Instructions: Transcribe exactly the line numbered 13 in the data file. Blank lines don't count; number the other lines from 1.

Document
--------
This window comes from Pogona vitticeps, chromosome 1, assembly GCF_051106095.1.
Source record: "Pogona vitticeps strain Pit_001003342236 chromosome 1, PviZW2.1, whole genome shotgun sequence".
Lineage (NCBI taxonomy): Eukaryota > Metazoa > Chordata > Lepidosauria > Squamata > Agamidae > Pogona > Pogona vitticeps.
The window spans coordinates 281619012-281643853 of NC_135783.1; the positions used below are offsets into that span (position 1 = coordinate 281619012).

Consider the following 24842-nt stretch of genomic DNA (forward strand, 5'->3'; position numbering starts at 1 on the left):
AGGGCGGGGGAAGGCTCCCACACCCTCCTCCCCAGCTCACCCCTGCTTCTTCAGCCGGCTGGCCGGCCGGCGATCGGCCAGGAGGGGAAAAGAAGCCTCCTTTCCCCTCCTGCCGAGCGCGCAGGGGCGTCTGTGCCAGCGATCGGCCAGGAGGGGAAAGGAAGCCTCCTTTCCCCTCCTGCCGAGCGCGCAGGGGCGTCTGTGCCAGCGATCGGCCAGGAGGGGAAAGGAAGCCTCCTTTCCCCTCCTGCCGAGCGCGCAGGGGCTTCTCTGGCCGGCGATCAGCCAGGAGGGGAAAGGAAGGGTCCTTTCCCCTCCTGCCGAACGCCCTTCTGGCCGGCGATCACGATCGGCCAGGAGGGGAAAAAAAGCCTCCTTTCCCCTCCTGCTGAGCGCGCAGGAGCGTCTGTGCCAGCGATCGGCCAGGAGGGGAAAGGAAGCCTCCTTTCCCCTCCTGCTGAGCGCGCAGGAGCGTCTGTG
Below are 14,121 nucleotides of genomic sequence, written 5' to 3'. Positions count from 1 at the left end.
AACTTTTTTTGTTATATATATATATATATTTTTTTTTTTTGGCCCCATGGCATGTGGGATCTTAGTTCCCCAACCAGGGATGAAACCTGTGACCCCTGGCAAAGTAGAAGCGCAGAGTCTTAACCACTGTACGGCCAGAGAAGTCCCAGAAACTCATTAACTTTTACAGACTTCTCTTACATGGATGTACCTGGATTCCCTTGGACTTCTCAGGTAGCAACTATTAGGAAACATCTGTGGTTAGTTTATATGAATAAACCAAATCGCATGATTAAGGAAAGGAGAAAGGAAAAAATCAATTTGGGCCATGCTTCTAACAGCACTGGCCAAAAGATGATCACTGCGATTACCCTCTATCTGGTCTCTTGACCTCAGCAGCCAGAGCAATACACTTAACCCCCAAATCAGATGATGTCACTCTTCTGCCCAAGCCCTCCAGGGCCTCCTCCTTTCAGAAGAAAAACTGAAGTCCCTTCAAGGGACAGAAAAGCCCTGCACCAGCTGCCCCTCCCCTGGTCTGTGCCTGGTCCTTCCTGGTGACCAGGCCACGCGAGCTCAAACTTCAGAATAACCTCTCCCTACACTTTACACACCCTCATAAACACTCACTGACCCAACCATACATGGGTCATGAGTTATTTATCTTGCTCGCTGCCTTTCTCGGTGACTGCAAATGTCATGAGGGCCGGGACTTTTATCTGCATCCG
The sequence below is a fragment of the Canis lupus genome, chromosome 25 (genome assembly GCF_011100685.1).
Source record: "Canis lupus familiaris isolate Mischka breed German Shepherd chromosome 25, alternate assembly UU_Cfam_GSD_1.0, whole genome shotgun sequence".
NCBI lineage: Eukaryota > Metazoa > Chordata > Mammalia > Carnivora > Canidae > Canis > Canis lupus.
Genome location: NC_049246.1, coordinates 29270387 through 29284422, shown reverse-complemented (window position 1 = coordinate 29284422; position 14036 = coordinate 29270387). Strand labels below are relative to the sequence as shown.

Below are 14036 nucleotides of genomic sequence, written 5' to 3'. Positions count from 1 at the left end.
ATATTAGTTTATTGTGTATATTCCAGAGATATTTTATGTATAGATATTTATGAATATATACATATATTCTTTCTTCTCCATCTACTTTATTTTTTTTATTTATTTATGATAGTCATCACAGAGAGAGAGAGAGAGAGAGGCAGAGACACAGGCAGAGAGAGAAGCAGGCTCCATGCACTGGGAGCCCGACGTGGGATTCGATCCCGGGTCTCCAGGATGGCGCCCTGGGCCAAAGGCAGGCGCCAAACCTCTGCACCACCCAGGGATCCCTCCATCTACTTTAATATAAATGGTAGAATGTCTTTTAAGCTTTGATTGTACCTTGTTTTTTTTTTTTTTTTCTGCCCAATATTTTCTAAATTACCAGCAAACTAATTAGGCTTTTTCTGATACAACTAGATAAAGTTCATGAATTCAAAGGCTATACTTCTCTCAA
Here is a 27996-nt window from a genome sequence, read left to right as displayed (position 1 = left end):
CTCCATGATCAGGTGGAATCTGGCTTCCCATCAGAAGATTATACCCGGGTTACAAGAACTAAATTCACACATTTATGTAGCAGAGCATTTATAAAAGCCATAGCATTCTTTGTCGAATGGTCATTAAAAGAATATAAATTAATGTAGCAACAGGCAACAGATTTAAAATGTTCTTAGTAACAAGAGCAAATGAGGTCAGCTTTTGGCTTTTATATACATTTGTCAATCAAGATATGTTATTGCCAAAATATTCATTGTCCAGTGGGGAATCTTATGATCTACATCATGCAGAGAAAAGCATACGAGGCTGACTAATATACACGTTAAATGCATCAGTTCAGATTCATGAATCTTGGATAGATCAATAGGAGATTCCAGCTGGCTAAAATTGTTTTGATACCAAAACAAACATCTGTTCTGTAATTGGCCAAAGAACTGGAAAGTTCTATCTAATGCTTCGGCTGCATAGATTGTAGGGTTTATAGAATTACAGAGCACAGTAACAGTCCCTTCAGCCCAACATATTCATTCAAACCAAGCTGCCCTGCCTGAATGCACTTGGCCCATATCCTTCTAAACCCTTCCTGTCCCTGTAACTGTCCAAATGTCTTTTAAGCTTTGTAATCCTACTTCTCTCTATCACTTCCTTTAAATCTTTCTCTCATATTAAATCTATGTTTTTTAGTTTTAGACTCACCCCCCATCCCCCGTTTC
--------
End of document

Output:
Below are 14036 nucleotides of genomic sequence, written 5' to 3'. Positions count from 1 at the left end.